13 Counselling skills and social work: a relationship 13 helpful (2003: 39).These findings confirm previous ones and it is of great concern that people using services are still identifying that only some social workers are proficient in such crucial and basic skills. If people who use services value time spent in this way, it is a resource that could be provided simply by frontline managers authorizing social workers to spend more time listening. There would be an increase in service user satisfaction and the social worker s sense of wellbeing at work. There might be financial savings if social workers listened more as an outcome would not commission unwanted or unsuitable services. It is absolutely clear that social workers need to have at least basic counselling skills for communicating and relating and preferably to have more advanced ones, even if it is not necessary for all social workers to be qualified to counsel in depth. Exactly what is required depends upon the setting where the social worker is employed. This book examines these skills and discusses the way that they might, if used sensitively and appropriately, underpin good social work practice. The basic skills can be identified as: attention giving; active listening; non-critical acceptance; paraphrasing; reflecting back; summarizing and checking; ability to use different kinds of questions; minimal prompting; alternatives to questions; empathic understanding; linking; immediacy; challenging; confronting; work with defences; goal setting; problem solving; focusing techniques; knowledge about own and other s use of body language; avoidance of judging and moralistic responses; boundary awareness; structuring techniques; the ability to say difficult things constructively; the ability to offer feedback; techniques for defusing, avoiding the creation of and managing hostility; Such skills are well documented in literature across a range of approaches to counselling and interviewing (Egan 1990; Jacobs 1982; McLeod 1998; Nelson-Jones 1981). They are essential to the counselling process and also in facilitating social work tasks such as giving benefits advice, interviews and assessment with adults, children and their families. They can be used in planning, carrying out, reviewing work and many other core social work functions at the office, in care establishments and people s own homes. When planning the first edition of this book, the use of these skills was verified through a survey of social workers. These were practitioners chosen because they had completed a university based counselling course and were also qualified and practising social workers. It showed them to be using counselling skills regularly. Those selected for the survey had completed experiential counselling studies training, to merit level or above, over three years. They were working in a range of settings, including mental health teams, children and families teams, adult services fieldwork and group care. The questionnaire was only sent to people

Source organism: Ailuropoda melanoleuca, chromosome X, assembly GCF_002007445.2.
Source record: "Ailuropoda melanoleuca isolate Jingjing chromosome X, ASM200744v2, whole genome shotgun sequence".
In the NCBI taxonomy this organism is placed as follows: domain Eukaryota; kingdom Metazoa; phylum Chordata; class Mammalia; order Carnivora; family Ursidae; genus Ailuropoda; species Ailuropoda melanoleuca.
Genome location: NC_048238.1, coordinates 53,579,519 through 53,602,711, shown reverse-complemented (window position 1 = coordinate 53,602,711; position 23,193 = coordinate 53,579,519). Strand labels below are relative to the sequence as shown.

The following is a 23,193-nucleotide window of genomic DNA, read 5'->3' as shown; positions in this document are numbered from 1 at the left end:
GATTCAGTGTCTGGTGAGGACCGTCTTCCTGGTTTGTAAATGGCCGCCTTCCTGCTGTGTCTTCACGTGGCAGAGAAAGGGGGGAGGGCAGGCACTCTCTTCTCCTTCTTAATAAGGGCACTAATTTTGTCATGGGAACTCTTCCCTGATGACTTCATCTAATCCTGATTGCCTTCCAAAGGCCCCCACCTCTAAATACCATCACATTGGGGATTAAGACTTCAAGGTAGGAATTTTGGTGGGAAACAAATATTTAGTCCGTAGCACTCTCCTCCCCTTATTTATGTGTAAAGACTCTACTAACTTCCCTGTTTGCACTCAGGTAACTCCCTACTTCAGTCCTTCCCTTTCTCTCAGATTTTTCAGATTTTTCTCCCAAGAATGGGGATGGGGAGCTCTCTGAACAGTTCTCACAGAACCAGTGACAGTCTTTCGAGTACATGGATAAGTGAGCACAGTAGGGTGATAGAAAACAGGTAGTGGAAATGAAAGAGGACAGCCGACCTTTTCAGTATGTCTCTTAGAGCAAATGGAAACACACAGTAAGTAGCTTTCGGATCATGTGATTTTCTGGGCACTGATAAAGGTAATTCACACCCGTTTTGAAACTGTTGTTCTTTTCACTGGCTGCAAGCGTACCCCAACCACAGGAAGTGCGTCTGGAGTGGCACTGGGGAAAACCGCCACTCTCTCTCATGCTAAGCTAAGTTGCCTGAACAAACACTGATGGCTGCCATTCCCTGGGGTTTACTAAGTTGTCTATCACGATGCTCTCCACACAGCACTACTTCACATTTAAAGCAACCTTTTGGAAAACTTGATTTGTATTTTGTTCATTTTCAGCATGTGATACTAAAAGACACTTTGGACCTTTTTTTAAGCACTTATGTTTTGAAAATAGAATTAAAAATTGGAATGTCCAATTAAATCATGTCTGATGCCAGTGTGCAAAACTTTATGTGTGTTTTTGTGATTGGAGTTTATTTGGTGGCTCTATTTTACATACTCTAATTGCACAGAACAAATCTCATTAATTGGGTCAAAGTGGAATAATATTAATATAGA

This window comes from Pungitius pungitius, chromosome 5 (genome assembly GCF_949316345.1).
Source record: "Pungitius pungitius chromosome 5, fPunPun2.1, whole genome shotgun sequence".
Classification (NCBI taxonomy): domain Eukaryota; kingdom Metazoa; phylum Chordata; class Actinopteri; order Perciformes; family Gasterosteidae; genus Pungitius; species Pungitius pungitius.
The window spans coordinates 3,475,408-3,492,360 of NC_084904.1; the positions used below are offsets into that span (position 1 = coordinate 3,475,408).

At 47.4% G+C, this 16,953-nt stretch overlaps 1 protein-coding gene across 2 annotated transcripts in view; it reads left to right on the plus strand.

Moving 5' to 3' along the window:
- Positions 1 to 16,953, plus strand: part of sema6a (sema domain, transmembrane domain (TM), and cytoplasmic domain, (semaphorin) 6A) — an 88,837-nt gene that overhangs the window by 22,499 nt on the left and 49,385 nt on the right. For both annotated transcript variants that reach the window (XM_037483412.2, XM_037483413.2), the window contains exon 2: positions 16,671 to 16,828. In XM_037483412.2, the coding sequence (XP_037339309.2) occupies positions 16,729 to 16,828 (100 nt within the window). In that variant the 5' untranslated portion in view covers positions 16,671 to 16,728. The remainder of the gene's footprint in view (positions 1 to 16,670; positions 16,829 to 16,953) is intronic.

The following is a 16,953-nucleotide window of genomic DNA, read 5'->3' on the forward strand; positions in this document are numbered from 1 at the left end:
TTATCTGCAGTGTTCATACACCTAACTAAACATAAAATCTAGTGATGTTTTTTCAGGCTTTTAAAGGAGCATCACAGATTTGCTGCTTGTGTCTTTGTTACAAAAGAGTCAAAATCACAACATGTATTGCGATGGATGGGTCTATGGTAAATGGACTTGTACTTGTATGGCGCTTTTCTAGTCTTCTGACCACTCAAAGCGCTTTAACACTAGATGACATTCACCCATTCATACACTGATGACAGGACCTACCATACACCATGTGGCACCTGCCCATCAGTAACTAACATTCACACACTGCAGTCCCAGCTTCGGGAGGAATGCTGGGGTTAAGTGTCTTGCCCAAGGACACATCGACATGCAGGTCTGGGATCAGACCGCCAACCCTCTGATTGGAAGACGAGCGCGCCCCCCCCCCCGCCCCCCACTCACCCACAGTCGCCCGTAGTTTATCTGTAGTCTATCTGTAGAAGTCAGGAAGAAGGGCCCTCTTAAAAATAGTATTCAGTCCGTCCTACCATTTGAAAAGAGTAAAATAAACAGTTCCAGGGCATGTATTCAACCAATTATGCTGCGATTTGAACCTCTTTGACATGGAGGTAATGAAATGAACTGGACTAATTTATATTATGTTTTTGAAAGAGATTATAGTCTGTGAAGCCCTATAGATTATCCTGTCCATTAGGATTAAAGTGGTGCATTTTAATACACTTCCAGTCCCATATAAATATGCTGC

14 14 Counselling skills in social work practice who had clearly demonstrated knowledge of counselling skills practice alongside social work practice. Respondents were asked to indicate the use in their daily social work practice of the skills listed. Twenty five out of thirty responded and the outcome is shown in Table 1.1. All the figures are percentages of the total of returned questionnaires. This sample shows listening skills to be the most used, and challenging/ confronting the least, although every skill is used to a considerable extent. It was impossible without follow up interviews to make inferences about the comparative use of skills, for example, between listening and challenging or the use of skills for specific purposes. However the survey confirms that qualified and competent practitioners in both counselling and social work consistently use counselling skills to underpin and carry out their day-by-day social work roles and tasks. While this book focuses on skills for practice, it is also important to consider that in the area of interpersonal skills, technical proficiency alone is not enough. The attitudes and qualities of the practitioner are also important for achieving good outcomes. This was first asserted by Truax and Carkhuff (1967: 141): Research seems consistently to find empathy, warmth, genuineness characteristic of human encounters that change people for the better. This use of the self in relationship as the prerequisite for changing the other person is strongly restated in the person-centred approach and psychodynamic approaches to counselling Table 1.1 Use of counselling skills in daily practice by social workers Percentage using skill Skill Always Often Sometimes Never Attention giving Listening Active listening Use of empathy Acceptance Genuineness Paraphrasing Reflecting back Summarizing Questions/exploration Minimal prompts Challenging Confronting Linking Immediacy Work on defences Goal setting Problem solving